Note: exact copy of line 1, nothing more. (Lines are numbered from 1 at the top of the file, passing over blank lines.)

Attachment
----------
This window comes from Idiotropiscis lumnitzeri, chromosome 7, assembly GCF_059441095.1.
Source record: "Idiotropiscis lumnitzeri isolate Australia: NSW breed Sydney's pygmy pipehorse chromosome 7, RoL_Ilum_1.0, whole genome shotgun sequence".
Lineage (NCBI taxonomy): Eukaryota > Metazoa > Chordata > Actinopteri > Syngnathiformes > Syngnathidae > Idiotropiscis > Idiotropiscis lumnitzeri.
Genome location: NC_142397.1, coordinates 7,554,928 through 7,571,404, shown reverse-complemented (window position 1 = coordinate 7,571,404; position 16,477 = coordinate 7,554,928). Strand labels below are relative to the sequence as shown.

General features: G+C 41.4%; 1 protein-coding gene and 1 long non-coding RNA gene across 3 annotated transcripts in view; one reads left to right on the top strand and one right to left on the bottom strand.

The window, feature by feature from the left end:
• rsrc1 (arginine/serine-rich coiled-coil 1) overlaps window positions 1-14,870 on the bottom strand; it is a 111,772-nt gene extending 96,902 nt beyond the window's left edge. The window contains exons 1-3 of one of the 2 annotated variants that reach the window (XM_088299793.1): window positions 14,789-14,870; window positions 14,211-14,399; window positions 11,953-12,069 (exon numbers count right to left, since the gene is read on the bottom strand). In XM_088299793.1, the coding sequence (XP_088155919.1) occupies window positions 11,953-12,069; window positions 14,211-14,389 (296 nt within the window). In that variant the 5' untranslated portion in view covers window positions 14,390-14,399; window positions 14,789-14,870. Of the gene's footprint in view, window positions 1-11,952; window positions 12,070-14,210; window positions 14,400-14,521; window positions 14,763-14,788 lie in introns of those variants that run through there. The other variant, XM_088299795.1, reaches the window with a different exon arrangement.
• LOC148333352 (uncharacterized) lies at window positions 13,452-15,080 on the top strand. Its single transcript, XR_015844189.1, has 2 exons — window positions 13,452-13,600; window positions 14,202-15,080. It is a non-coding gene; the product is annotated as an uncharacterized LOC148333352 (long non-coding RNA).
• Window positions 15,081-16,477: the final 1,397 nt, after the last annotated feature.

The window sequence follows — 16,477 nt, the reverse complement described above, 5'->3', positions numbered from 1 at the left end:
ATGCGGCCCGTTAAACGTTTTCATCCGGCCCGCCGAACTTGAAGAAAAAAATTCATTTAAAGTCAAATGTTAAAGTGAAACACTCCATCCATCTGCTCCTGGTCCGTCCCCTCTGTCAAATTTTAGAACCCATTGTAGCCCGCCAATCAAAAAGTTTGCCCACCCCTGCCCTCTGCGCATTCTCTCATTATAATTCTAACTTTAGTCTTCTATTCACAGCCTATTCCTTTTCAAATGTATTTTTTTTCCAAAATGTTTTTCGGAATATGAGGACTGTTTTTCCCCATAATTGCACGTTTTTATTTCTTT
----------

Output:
This window comes from Idiotropiscis lumnitzeri, chromosome 7, assembly GCF_059441095.1.